The novel, as already stated, was written by literary wiz Michael Crichton, technically as a story that dealt with the possibility of us communicating with other beings in the solar system. The book questioned the beliefs in life off of our planet, and pondered whether if we were to seek it or leave well enough alone. In simpler terms, should we play it safe or take a risk and attempt to communicate with who or what possibly exists beyond Earth?

The movie follows the same, basic structure of the book, though instead of Crichton's central themes about alien life, the movie ponders whether humans are smart enough to know the answers. Can they handle these types of situations? Can they be expected to make a decision? Better yet, can they even be expected to understand the questions? Bluntly, the characters are just dumb. If they had even the smallest evidence of life outside of Earth, they wouldn't know what to do. They are so dimwitted (generally speaking) that its laughable.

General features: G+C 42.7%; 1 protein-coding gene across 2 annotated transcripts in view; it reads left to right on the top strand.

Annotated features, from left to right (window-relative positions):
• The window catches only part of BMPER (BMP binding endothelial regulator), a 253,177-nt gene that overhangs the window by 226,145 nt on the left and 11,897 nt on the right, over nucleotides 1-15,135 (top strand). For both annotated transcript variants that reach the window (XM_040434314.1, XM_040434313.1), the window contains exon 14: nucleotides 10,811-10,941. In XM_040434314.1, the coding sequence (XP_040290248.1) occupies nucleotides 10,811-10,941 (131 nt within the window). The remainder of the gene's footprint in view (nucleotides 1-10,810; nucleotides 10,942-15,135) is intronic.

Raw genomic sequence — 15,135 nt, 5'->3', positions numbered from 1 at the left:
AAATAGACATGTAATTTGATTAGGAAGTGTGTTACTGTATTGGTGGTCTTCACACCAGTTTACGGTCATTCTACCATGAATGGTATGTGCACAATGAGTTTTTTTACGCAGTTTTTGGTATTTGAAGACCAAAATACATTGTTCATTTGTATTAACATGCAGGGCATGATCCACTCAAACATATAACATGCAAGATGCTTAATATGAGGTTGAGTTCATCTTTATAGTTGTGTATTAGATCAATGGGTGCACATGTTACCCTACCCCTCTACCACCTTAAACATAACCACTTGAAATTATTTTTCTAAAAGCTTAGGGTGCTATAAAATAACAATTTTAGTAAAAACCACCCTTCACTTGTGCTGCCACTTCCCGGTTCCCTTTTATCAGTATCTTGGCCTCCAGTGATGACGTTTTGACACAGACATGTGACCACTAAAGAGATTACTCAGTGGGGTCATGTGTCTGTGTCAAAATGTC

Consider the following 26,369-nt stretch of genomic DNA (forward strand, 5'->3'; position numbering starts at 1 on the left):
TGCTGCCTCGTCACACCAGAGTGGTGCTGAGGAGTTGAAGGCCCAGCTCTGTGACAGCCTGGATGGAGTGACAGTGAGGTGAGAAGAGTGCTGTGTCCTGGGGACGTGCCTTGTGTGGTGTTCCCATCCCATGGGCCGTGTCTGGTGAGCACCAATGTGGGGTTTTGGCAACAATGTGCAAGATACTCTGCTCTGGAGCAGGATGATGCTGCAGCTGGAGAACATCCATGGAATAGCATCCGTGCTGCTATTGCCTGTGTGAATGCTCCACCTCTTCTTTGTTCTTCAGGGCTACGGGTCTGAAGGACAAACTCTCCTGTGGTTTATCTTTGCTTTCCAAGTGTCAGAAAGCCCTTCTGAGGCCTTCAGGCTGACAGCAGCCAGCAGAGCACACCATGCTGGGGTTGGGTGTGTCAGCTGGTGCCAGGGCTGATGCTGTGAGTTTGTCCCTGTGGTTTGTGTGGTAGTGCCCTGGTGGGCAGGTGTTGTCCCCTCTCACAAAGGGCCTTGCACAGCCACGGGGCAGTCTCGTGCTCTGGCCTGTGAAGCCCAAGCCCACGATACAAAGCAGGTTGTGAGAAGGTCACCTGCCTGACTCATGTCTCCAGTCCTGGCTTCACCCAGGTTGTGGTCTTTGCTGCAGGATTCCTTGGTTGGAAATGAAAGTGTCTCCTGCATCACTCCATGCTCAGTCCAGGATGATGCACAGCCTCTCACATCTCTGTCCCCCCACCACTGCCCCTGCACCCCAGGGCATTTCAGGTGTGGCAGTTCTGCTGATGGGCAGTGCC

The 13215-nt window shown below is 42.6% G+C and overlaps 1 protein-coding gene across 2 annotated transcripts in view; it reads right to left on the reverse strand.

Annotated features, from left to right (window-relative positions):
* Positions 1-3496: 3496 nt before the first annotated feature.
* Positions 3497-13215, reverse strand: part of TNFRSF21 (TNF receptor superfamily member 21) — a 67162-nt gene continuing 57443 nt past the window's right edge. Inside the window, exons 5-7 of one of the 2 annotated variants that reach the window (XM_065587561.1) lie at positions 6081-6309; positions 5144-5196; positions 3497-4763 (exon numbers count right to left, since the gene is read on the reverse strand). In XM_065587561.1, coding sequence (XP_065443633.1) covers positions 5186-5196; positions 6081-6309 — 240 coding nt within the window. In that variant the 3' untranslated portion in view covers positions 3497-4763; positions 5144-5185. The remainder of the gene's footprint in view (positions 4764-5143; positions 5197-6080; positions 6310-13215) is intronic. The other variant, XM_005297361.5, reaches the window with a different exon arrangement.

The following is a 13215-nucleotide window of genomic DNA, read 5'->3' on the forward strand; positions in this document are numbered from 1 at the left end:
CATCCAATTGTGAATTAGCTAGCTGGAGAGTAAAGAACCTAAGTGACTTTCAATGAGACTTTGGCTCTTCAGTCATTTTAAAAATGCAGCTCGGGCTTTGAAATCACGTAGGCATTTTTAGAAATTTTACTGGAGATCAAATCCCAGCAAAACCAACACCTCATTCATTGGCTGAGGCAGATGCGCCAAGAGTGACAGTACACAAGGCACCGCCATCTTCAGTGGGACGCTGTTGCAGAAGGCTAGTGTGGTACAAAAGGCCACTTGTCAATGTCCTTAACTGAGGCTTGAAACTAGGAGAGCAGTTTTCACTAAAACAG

The movie opens with the discovery of an underwater spacecraft, docked at the bottom of the sea, probably for about 250-300 years. A habitat observatory is set up close by at the beginning, and while on investigation, Queen Latifah's character enters the scene. It's been a debate among critics as to whether these types of movies stereotype African American's by killing them off in the first few scenes. As soon as Queen Latifah begins her underwater investigation of the habitat, she is attacked by thousands of jellyfish. You know what happens next.